Effects of Serum Levels of Vitamin A and Its Precursors on Colorectal Cancer Mortality: An 18-Year Follow-Up Study of a National Cohort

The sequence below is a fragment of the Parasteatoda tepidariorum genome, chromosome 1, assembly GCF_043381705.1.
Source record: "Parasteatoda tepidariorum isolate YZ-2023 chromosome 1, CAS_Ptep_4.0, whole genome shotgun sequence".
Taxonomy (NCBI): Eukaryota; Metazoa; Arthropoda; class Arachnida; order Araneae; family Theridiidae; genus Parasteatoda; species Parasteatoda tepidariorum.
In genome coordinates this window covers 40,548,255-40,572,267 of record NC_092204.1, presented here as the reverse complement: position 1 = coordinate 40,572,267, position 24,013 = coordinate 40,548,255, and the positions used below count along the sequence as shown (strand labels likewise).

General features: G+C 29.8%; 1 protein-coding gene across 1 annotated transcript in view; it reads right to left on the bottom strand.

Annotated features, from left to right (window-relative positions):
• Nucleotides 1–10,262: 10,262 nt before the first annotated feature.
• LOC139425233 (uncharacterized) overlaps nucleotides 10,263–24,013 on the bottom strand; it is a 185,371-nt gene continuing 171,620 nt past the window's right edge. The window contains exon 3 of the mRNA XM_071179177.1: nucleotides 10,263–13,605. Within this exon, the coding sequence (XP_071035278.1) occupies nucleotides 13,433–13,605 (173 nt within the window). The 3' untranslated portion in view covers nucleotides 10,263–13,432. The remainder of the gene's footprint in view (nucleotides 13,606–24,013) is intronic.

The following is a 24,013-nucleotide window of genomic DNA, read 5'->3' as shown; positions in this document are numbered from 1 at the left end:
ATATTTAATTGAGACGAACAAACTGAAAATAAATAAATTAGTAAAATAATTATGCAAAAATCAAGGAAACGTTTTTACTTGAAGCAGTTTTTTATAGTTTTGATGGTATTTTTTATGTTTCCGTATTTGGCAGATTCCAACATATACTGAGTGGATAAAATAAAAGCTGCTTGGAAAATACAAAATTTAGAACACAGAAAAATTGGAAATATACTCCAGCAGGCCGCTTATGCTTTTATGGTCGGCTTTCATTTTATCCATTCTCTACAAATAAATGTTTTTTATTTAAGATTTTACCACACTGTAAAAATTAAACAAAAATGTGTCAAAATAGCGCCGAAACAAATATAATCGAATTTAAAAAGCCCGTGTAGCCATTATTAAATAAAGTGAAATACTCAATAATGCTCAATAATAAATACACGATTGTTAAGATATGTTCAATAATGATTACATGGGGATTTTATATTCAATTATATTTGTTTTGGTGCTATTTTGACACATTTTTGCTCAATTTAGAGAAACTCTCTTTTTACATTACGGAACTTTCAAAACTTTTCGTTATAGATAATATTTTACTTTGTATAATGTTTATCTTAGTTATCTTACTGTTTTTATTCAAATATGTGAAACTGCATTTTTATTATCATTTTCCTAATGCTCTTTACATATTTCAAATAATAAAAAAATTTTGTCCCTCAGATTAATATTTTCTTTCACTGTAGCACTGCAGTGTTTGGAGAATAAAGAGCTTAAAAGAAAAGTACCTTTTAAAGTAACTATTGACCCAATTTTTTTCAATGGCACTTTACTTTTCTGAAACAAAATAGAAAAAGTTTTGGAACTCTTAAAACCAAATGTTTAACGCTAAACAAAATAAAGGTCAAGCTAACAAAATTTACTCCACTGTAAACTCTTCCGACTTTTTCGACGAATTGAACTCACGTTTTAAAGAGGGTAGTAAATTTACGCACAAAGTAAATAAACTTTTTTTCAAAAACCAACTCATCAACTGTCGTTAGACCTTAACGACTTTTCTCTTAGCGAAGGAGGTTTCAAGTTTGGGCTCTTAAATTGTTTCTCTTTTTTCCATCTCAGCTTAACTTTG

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Vitamin A is essential for normal cell functioning. It is involved in cell growth, differentiation, and arrest, and eventually apoptosis which can inhibit tumor cell growth. A-carotenoids, precursors of vitamin A, are also important to maintain optimum physiological levels of this antioxidant. Colorectal cancer is the abnormal growth of cells in the colon or rectum. Of the cancers affecting both men and women, colorectal cancer is the second leading cancer killer in the US. One of the major risk factors for colorectal cancer is diet. Several studies have examined the association between vitamin A and various types of cancer. However, the relationship between serum vitamin A levels (and its precursors) and risk of colorectal cancer death is unclear. Thus, the goal of this study was to examine the relationship between serum levels of vitamin A (and A-carotenoid) and colorectal cancer mortality. A retrospective cohort study was conducted with 14,358 adults who participated in phase II of the National Health and Nutrition Examination Survey III (1991–1994)(NHANES III). This served as baseline and was correlated with the National Death Index database for a 15-yr (1991-2006) follow-up study. Hazard ratios (HRs) for all-cause and cancer-related deaths for individuals with high, medium, and low serum vitamin A and A-carotenoid levels were calculated using Cox Proportional Hazards Regression Model. Unadjusted HR of deaths associated with low serum levels of vitamin A were 1.84 (95%CI=1.02-3.30) and 1.00 (reference). After adjustment for multiple colorectal cancer risk factors including age and sex, the HR for colorectal cancer fatalities were 1.00 (reference) and 1.85 (95%CI=1.02-3.37). Adjusted HR for colorectal cancer death for A-carotenoid serum levels, using 3-level categorization and adjusted for fruits and vegetables were 2.92 (95%CI=1.49-5.71) and 1.89 (95%CI=1.03-3.45) for low and medium compared to high, respectively. Results indicate that there is a significant association between serum levels of vitamin A (and A-carotenoids) and colorectal cancer mortality. Further studies are warranted to determine the mechanism(s) of this phenomenon.


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